The present invention provides an improved system and method for eliminating pilot confusion in visualizing multiple categories of data, such as, for example, weather data and terrain data, simultaneously on an integrated, multi-color display. In accordance with a preferred embodiment of the present invention, an aircraft display system is provided that includes a processing unit, a terrain database, a weather data source, a visual display for displaying multi-color weather data and terrain data, and a control device for controlling the duration of the weather data being shown on the visual display. For this example embodiment, as an aircraft proceeds along a flight path, the processing unit retrieves and/or receives weather data from the weather data source and terrain data from the terrain database. The processing unit provides color renderings of the terrain data to the visual display. The processing unit determines a time duration for the weather data from a setting of the control device (e.g., set by a pilot), and provides color renderings of the weather data to the visual display for the selected time duration. For example, the weather data sweep on the display can become narrower or wider depending on the time duration selected. Also, for example, the trailing edge of the weather data sweep can become more transparent and/or opaque as the sweep becomes narrower. Thus, the present invention allows a pilot to control the length of time that the weather data is being displayed, which reduces and/or eliminates confusion in visualizing the terrain data and weather data being displayed simultaneously on the integrated, multi-color display.

BRIEF DESCRIPTION OF THE DRAWINGS

The novel features believed characteristic of the invention are set forth in the appended claims. The invention itself, however, as well as a preferred mode of use, further objectives and advantages thereof, will best be understood by reference to the following detailed description of an illustrative embodiment when read in conjunction with the accompanying drawings, wherein:

FIG. 1 depicts a block diagram of an example system for eliminating confusion in visualizing multiple categories of data simultaneously on an integrated, multi-color aircraft display, which can be used to implement a preferred embodiment of the present invention;

FIGS. 2A-2C are related pictorial representations depicting visual displays that illustrate one or more exemplary embodiments of the present invention; and

FIG. 3 depicts a flow chart showing an exemplary method for eliminating pilot confusion resulting from a simultaneous showing of terrain data and weather data on an integrated, multi-color aircraft display, in accordance with one or more embodiments of the present invention.

DETAILED DESCRIPTION OF PREFERRED EMBODIMENT

With reference now to the figures, FIG. 1 depicts a block diagram of an example system 100 for eliminating confusion in visualizing multiple categories of data simultaneously on an integrated, multi-color aircraft display, which can be used to implement a preferred embodiment of the present invention. For this example, system 100 includes a processing unit 102, a database 104, a weather data source 106, a control unit 108, and a visual display 110. Notably, it should be understood that although system 100 appears in FIG. 1 to be arranged as an integrated system, the present invention is not intended to be so limited and can also include an arrangement whereby one or more of processing unit 102, database 104, weather data source 106, control unit 108 and visual display 110 is a separate component or a subcomponent of another system located either onboard or external to an aircraft. Also, for example, system 100 can be arranged as an integrated system (e.g., aircraft display system, etc.) or a subsystem of a more comprehensive aircraft system (e.g., navigational system, terrain awareness and/or avoidance system, weather awareness and/or avoidance system, collision alert and/or avoidance system, etc.).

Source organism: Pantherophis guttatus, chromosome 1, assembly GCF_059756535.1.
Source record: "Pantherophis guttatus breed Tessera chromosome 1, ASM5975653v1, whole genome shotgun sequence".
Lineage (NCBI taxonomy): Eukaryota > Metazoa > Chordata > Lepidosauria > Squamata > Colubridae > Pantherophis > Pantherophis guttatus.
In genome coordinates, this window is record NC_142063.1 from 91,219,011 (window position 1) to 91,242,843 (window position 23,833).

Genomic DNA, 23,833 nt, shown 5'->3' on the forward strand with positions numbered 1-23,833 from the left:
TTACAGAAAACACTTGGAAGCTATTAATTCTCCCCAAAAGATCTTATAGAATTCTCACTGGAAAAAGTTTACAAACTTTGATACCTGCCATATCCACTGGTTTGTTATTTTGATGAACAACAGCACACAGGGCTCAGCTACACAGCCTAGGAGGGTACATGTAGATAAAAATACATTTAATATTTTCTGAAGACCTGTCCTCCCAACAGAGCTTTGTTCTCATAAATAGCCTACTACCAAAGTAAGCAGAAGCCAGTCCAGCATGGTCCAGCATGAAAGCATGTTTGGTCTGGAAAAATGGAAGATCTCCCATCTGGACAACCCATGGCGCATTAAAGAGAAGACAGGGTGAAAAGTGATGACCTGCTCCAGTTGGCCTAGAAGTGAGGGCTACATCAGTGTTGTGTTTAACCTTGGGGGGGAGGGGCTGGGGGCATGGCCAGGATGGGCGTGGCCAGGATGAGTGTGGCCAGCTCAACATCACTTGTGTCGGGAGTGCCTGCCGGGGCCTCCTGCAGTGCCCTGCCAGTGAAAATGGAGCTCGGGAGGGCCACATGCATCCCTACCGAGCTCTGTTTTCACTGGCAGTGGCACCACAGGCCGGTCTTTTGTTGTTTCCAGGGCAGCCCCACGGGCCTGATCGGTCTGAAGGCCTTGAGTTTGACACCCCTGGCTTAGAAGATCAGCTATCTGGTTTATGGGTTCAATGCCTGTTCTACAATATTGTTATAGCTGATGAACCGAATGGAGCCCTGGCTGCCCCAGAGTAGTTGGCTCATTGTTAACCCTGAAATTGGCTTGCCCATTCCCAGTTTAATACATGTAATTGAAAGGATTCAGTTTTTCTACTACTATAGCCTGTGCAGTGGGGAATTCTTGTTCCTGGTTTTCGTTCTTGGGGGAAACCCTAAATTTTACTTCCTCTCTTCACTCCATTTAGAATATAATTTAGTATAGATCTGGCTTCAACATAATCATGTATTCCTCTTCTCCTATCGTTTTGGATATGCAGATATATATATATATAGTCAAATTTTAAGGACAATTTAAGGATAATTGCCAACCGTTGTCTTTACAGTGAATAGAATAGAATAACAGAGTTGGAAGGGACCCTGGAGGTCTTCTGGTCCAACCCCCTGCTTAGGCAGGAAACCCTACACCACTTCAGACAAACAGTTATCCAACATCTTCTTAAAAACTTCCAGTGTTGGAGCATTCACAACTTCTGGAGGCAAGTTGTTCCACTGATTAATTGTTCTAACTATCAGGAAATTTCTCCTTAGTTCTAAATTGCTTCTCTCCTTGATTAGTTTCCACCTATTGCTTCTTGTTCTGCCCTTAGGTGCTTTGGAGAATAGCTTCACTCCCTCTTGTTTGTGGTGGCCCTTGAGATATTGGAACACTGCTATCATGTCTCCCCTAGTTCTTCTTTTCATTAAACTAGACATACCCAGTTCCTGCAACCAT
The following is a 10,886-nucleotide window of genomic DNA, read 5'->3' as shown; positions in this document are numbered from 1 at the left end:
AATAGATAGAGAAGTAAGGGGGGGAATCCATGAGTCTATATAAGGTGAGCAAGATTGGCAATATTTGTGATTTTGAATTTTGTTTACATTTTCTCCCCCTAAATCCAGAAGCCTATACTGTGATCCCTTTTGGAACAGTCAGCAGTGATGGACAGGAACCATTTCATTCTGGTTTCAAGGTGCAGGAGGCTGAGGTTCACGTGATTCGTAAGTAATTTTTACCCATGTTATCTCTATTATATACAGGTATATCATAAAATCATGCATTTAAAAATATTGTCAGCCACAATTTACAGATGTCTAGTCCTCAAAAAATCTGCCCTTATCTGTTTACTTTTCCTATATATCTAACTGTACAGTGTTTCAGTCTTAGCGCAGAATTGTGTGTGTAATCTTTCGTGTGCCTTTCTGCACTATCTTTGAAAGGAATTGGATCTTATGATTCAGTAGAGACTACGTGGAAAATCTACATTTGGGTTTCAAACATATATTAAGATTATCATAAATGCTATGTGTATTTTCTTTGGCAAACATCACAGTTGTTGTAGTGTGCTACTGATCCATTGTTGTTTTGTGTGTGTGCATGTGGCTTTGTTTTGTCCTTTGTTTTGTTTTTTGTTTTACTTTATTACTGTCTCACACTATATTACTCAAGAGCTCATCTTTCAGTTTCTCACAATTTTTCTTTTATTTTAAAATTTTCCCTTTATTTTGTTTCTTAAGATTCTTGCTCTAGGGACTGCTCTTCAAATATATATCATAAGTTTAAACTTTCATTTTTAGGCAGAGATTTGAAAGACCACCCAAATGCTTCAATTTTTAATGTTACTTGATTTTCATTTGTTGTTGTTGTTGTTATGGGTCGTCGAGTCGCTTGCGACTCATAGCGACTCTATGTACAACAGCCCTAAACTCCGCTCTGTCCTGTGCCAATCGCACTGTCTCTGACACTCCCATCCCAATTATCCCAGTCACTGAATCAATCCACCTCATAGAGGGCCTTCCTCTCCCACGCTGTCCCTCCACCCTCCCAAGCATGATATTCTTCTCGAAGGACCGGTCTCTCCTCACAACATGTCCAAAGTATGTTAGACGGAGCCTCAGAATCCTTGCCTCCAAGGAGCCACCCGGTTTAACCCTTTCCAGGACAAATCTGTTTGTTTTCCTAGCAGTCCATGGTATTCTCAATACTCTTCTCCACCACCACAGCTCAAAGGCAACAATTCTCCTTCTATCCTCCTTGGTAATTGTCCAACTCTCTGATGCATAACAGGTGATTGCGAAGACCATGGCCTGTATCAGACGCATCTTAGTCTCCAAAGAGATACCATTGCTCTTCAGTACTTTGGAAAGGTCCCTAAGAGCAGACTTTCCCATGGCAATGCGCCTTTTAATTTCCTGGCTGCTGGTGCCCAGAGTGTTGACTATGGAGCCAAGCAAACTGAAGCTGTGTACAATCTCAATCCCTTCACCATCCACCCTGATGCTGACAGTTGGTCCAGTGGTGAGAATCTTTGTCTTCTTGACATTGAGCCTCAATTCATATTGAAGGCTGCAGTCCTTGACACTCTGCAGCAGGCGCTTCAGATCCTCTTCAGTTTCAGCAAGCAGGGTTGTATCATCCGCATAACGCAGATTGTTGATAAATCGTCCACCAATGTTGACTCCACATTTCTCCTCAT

For this embodiment, processing unit 102 can be a computer processor such as, for example, a microprocessor, digital signal processor, or any suitable processor capable of at least receiving and/or retrieving terrain data, weather data, controlling a time duration of the weather data for display, generating display control signals for a multi-color visual display of the terrain data and time duration-controlled weather data, and sending the generated display control signals to a visual display (e.g., visual display 110 in FIG. 1). For example, processing unit 102 can be arranged as a single processor or plurality of processors connected to a data communications bus or system bus. A memory controller/cache can also be connected to the data communications bus or system bus, which can provide an interface between processing unit 102 and a local memory (e.g., RAM, ROM, etc.). A plurality of machine instructions can be stored in the local memory and retrieved and operated on by processing unit 102 to generate the control signals for the visual display. An Input/Output (I/O) bus bridge can also be connected to the data communications bus or system bus, which can provide an interface between processing unit 102 and an I/O bus. Thus, processing unit 102 can receive, retrieve and/or send data via such an I/O bus. In any event, those of ordinary skill in the art will appreciate that the hardware described herein for processing unit 102 in FIG. 1 may vary. As such, the depicted example is provided for illustrative purposes and not meant to imply architectural limitations with respect to the present invention.